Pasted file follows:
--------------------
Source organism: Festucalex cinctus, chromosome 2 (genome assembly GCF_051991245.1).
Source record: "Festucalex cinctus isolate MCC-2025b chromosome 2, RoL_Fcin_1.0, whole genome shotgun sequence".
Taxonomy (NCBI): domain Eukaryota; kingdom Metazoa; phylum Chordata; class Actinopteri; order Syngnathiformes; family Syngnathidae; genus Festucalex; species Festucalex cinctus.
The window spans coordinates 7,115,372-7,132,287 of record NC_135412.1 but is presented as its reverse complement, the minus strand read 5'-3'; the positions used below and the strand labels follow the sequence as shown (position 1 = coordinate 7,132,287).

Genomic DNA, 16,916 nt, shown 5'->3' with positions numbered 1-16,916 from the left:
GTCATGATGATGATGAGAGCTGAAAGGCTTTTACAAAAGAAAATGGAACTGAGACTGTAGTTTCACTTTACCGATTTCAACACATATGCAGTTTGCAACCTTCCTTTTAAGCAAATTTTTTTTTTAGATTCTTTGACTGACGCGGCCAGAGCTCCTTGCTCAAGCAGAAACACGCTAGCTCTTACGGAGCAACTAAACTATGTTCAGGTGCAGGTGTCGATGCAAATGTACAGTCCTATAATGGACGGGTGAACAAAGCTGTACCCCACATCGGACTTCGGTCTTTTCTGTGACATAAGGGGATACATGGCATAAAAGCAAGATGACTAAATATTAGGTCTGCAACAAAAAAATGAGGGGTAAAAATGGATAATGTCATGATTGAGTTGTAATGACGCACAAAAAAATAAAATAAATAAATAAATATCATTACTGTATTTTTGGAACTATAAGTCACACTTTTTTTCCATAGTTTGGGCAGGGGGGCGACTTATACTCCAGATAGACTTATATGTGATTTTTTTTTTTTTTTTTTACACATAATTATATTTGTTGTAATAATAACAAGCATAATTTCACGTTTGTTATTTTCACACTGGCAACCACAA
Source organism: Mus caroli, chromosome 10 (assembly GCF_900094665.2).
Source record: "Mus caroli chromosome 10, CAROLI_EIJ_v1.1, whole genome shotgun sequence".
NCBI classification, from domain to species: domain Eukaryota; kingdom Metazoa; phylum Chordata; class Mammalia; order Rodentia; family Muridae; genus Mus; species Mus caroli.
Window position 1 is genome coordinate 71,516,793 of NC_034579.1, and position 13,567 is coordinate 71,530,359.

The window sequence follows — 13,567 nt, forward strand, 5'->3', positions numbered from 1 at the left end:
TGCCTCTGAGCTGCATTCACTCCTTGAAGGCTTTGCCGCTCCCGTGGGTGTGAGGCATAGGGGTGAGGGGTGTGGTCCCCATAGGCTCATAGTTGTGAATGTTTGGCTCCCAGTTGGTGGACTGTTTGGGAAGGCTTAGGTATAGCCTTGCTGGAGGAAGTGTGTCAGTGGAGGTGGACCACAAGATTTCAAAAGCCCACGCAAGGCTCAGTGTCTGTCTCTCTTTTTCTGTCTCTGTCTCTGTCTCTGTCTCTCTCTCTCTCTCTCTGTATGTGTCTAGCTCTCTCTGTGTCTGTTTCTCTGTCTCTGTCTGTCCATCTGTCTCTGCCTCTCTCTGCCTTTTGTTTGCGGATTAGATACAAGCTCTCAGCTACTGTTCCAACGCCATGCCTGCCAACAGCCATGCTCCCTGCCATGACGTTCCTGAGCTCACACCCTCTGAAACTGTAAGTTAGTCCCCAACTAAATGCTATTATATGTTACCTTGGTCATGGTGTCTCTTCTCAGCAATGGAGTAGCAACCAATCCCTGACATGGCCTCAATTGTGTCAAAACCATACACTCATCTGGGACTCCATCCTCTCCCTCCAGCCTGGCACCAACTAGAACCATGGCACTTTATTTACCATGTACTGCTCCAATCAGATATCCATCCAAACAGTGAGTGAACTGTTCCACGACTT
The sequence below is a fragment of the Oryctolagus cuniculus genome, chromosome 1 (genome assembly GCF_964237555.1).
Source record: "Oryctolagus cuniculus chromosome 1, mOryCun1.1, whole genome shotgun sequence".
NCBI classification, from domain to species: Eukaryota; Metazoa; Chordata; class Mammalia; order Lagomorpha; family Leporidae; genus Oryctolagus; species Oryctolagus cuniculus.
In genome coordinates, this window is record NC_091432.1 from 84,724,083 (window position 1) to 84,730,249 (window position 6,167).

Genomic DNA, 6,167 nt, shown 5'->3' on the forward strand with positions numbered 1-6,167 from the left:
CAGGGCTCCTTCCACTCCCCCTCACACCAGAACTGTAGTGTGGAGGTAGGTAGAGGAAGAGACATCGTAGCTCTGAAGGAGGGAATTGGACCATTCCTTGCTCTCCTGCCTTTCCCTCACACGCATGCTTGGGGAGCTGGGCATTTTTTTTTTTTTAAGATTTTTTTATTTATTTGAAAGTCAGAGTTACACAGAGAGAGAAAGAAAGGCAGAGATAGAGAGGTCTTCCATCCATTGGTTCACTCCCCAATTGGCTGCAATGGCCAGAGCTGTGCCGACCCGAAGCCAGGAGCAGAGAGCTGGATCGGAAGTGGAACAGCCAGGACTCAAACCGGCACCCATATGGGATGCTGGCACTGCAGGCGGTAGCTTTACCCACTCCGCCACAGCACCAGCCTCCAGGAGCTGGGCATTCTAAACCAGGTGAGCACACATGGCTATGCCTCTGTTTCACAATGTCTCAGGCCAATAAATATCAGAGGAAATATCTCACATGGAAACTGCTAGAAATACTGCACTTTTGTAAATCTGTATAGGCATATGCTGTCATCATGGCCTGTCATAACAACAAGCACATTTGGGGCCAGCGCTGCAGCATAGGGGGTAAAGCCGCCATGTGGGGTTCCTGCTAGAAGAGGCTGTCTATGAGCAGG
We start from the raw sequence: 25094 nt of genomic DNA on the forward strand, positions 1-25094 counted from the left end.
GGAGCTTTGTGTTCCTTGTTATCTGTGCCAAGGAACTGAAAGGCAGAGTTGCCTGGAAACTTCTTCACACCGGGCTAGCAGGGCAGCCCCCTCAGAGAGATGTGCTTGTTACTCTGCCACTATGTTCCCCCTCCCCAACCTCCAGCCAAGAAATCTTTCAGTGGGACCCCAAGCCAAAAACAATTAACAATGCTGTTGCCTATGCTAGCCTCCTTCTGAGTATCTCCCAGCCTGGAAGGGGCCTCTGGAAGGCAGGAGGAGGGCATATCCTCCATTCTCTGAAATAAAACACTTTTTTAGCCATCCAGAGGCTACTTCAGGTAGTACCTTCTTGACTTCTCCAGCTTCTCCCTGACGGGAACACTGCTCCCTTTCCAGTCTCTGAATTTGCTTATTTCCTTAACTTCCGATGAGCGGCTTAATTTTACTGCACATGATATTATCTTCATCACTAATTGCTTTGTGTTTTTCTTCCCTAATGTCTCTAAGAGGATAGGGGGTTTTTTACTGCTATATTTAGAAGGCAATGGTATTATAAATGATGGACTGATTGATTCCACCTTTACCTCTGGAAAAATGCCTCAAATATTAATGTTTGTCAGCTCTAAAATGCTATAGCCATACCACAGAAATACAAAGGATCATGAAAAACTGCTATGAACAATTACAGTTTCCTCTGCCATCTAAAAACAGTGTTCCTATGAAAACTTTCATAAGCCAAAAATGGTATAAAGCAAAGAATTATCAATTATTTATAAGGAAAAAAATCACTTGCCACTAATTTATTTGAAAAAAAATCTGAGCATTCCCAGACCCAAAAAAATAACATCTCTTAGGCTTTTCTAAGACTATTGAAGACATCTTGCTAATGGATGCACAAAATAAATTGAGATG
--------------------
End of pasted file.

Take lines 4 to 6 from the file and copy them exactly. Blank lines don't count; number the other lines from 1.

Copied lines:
The window spans coordinates 7,115,372-7,132,287 of record NC_135412.1 but is presented as its reverse complement, the minus strand read 5'-3'; the positions used below and the strand labels follow the sequence as shown (position 1 = coordinate 7,132,287).

Genomic DNA, 16,916 nt, shown 5'->3' with positions numbered 1-16,916 from the left:
GTCATGATGATGATGAGAGCTGAAAGGCTTTTACAAAAGAAAATGGAACTGAGACTGTAGTTTCACTTTACCGATTTCAACACATATGCAGTTTGCAACCTTCCTTTTAAGCAAATTTTTTTTTTAGATTCTTTGACTGACGCGGCCAGAGCTCCTTGCTCAAGCAGAAACACGCTAGCTCTTACGGAGCAACTAAACTATGTTCAGGTGCAGGTGTCGATGCAAATGTACAGTCCTATAATGGACGGGTGAACAAAGCTGTACCCCACATCGGACTTCGGTCTTTTCTGTGACATAAGGGGATACATGGCATAAAAGCAAGATGACTAAATATTAGGTCTGCAACAAAAAAATGAGGGGTAAAAATGGATAATGTCATGATTGAGTTGTAATGACGCACAAAAAAATAAAATAAATAAATAAATATCATTACTGTATTTTTGGAACTATAAGTCACACTTTTTTTCCATAGTTTGGGCAGGGGGGCGACTTATACTCCAGATAGACTTATATGTGATTTTTTTTTTTTTTTTTTACACATAATTATATTTGTTGTAATAATAACAAGCATAATTTCACGTTTGTTATTTTCACACTGGCAACCACAA